■ This LED should
be flashing, rather
than remaining on
the ON position.
That is, it would
rather than the
click-click of cosmic
ray detections. So
to be sure, I loaded
the Geiger counter
and nine volt
battery into the
clear plastic jar of
test chamber and
pumped it down.
Initially, the Geiger
counter behaved as normal, giving the occasional click as
the chamber was brought to a vacuum. Then, around 28
inches of vacuum (roughly 70 mb of pressure), the
indicator LED began flashing faster until it remained on
constantly. Oops, corona discharge. Corona discharge can
be a real pain to locate because it often can’t be seen. I
initially assumed the discharge was occurring from the
high voltage traces on the underside of the PCB. I applied
a liberal coat of hot glue over these traces and exposed
the Geiger counter to the vacuum a second time. It was
still arcing, but at a lower pressure now, so hot glue was
covering up some of the problem. On the second fix, I
coated both ends of the GM tube in hot glue and tried
again. That did it; I could pump the vacuum chamber to
as high of a vacuum as my pump could handle without
the Geiger counter suffering from corona discharge.
FLIGHT RESULTS WITH THE
NEW GEIGER COUNTER
Last April 17th, I launched my first near space flight of
2010 in conjunction with the University of Kansas. The
AE360 class — Introduction to Aeronautical Engineering —
had built BalloonSats and was ready to fly them. I
provided two tracking capsules as the student BalloonSats
■ Not pretty, but hot glue is very insulating. Best of all, it
can be removed more easily than epoxy.
did not contain GPS receivers or radios. (I like to think I’m
providing the Space Shuttle that students are flying their
experiments onboard.) The flight reached 102,500 feet
and landed in a tree, about 40 feet above the ground.
Along with a weather station and camera, I flew the
RM- 60 and Electronic Goldmine Geiger counters. The
number of detections (clicks) from both units was counted
for 10 seconds at 30 second intervals. I converted the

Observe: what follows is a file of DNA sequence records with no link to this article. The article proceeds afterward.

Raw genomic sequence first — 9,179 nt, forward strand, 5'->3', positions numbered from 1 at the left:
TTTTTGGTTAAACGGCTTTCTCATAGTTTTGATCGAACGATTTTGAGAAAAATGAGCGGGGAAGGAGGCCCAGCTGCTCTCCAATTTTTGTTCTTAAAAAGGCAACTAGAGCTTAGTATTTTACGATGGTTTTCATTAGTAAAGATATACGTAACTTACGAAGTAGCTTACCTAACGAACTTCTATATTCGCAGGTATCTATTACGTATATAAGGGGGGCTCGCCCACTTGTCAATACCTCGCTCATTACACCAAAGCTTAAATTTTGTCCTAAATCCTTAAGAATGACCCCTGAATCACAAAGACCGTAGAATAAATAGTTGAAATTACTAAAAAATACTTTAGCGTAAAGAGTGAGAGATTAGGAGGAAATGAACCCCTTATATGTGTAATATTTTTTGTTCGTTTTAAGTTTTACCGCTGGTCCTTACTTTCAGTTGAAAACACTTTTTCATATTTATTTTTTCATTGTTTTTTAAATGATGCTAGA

counts for each detector into counts per minute and
graphed the results. The first thing to notice is that the
Goldmine Geiger counter always detects more radiation
than the RM- 60 (even when its multiple pulses per detection
are taken into consideration). Even on the ground, there
are more detections by the Goldmine Geiger counter. Why
this is the case, I’m not sure. Aware Electronics makes a
calibrated Geiger counter that’s suitable for serious studies,
so I trust the numbers of the RM- 60.
Next, I noticed that the Goldmine Geiger counter
detected a drop in the cosmic ray flux for the first 3,000
feet. This is pretty much what Hess detected. Above 3,000
feet, the cosmic ray flux increased as the altitude
increased for both Geiger counters. This was also
expected as there is less air to filter secondary cosmic rays
as the balloon climbs higher. Around 62,000 feet, the flux
dropped off as the balloon began sampling more primary
cosmic rays before they could create a secondary shower.
The RM- 60 Geiger counter had always shown this peak,
however, the other Geiger counter showed it weakly, if at
all. What about that drop-off that begins at 101,000 feet?
It looked too substantial to be a glitch or random
variation. To clear that up, I’m going to have to fly the
Geiger counters again.
WHAT DOES IT MEAN?
After some discussion with near space groups on
GPSL, we figured the Goldmine Geiger counter GM tube
has a larger volume and therefore detects more radiation
■ Trees are near space magnets. There was plenty of open
space around our recovery site, but against the odds, we
landed in a tree too high to climb. Now, where is that rope?